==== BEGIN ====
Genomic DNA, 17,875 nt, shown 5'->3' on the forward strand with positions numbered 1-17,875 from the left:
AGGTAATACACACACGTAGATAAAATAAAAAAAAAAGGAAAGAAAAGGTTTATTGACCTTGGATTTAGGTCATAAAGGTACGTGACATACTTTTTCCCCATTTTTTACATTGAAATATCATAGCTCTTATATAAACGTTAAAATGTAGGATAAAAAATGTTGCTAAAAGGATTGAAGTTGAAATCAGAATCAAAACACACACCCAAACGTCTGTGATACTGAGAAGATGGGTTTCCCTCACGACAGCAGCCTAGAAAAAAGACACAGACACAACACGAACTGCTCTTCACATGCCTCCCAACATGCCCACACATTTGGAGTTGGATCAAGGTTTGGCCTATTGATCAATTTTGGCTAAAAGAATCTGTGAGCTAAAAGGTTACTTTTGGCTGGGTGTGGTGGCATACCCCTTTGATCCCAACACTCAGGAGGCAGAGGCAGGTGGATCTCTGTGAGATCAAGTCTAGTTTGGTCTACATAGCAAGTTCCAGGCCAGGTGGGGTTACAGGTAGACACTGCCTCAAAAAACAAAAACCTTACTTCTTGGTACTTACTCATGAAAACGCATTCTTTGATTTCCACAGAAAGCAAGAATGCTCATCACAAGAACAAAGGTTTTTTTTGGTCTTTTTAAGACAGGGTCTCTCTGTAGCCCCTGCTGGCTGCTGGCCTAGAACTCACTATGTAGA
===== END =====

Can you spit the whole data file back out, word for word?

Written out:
Genomic DNA, 17,875 nt, shown 5'->3' on the forward strand with positions numbered 1-17,875 from the left:
AGGTAATACACACACGTAGATAAAATAAAAAAAAAAGGAAAGAAAAGGTTTATTGACCTTGGATTTAGGTCATAAAGGTACGTGACATACTTTTTCCCCATTTTTTACATTGAAATATCATAGCTCTTATATAAACGTTAAAATGTAGGATAAAAAATGTTGCTAAAAGGATTGAAGTTGAAATCAGAATCAAAACACACACCCAAACGTCTGTGATACTGAGAAGATGGGTTTCCCTCACGACAGCAGCCTAGAAAAAAGACACAGACACAACACGAACTGCTCTTCACATGCCTCCCAACATGCCCACACATTTGGAGTTGGATCAAGGTTTGGCCTATTGATCAATTTTGGCTAAAAGAATCTGTGAGCTAAAAGGTTACTTTTGGCTGGGTGTGGTGGCATACCCCTTTGATCCCAACACTCAGGAGGCAGAGGCAGGTGGATCTCTGTGAGATCAAGTCTAGTTTGGTCTACATAGCAAGTTCCAGGCCAGGTGGGGTTACAGGTAGACACTGCCTCAAAAAACAAAAACCTTACTTCTTGGTACTTACTCATGAAAACGCATTCTTTGATTTCCACAGAAAGCAAGAATGCTCATCACAAGAACAAAGGTTTTTTTTGGTCTTTTTAAGACAGGGTCTCTCTGTAGCCCCTGCTGGCTGCTGGCCTAGAACTCACTATGTAGA